An American woman on the Expat Exchange UK Forum has posted about her inability to move abroad to live with her same-sex partner in the UK. She has written a long post about been denied entrance into the U.K. despite providing substantial evidence to meet relevant requirements.
Here is a short excerpt:
My partner is the woman I love with all my heart and that to face any more time apart is devastating to the both of us. We have followed all the rules and am now at a lost as to what more we can do. I wish to appeal the decision but need further assistance from someone who may be familiar with such situations.
We have spoken to a UK immigration lawyer who suggested we try for the fiancé visa which would require us to have a deadline for getting a civil union which I do not think any couple should have to be told when they need to get married by.
I am in need of advice on what we should do as neither my country nor hers is making it possible for us to be together?
One of our most active and valuable members, gah26, has provided a lot of insight to her dilemma and offered a range of options to help her better understand her options. Here are some of her thoughts:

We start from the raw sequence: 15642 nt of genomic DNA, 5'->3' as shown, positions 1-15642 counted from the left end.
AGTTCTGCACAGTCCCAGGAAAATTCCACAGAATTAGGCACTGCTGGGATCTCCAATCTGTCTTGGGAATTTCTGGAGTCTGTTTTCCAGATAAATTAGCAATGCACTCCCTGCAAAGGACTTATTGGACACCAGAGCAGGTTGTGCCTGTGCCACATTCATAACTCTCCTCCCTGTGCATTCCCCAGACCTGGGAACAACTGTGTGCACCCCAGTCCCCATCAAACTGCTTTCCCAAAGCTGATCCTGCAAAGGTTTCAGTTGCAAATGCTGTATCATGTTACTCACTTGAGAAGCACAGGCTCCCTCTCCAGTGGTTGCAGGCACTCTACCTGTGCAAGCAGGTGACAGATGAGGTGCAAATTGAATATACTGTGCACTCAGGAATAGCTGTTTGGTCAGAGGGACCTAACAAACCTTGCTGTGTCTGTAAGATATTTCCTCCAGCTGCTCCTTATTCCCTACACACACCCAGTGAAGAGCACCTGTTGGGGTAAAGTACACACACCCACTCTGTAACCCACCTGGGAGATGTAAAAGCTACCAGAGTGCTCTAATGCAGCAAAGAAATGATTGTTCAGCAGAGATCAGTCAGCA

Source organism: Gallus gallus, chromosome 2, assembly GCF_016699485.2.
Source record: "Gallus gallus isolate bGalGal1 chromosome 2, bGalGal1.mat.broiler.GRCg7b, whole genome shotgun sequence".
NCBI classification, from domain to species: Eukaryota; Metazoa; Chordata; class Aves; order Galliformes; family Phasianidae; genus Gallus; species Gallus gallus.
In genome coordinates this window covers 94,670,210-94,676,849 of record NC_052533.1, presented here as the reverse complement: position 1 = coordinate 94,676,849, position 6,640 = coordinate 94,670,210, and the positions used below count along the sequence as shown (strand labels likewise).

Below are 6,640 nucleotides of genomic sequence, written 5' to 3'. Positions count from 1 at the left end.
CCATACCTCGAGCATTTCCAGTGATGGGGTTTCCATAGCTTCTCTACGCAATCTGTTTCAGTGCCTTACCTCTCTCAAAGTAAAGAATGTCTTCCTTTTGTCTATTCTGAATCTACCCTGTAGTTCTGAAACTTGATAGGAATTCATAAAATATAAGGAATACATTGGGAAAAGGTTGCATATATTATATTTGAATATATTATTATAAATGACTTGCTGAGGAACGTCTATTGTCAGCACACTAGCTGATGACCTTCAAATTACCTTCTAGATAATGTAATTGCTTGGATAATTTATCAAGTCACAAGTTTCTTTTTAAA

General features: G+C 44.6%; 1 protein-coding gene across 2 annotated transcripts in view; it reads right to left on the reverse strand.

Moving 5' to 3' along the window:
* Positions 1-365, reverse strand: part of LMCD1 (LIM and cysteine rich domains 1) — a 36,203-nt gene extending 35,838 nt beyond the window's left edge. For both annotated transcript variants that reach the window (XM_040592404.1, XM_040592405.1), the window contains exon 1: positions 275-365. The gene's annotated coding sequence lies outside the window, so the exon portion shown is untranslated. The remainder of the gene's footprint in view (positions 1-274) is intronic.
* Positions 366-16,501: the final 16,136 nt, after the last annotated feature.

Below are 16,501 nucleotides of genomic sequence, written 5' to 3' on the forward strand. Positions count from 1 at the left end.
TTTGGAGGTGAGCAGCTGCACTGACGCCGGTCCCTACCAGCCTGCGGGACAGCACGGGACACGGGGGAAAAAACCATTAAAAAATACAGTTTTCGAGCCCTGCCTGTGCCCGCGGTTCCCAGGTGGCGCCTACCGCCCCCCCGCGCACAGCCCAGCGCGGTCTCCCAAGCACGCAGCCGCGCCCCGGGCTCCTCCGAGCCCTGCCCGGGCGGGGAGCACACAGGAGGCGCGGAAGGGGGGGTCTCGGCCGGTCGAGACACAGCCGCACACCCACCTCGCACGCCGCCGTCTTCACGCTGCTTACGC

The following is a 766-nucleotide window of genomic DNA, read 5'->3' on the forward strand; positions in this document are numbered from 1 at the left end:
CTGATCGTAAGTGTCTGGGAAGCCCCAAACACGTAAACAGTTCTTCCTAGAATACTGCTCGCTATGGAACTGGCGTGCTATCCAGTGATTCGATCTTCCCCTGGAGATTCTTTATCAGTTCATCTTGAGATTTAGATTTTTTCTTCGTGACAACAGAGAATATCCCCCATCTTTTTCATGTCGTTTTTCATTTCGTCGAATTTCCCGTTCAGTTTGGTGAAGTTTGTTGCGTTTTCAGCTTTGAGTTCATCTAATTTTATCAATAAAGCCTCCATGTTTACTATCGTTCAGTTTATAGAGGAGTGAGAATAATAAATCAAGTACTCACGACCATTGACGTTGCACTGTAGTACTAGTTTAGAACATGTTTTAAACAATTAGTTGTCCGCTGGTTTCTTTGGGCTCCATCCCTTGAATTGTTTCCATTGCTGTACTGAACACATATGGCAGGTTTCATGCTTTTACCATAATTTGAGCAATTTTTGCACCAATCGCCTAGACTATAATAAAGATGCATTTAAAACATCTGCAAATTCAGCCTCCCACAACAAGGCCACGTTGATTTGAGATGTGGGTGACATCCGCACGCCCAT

I’m sorry about your predicament.
Along with a retrun ticket to the US did you have proof that you had enough funds to sustain you for the length of your stay without taking employment? Did you have a letter from your employer stating when you were expected back on the job? Did you have a couple of your lease or mortgage? A return ticket isn’t always enough to prove that you have ties to the US.
The main requirement for an unmarraied partner visa is that the couple live together continuously for 2 years. From what you have said, this is not your case and so you really have no basis for an appeal.
The UK has been tightening immigration laws and the options are becoming more limited. Your immigration lawyer has given you your best possible option. I understand that you don’t want to be pushed into formalizing your relationship, but the UK has no shacking up visa. The same rules apply to heterosexual couples.
After working with expats for more than ten years, the varied circumstances of people moving overseas – or wanting to – never ceases to amaze me. A desire (need?) to be with a loved one, however, has been a constant.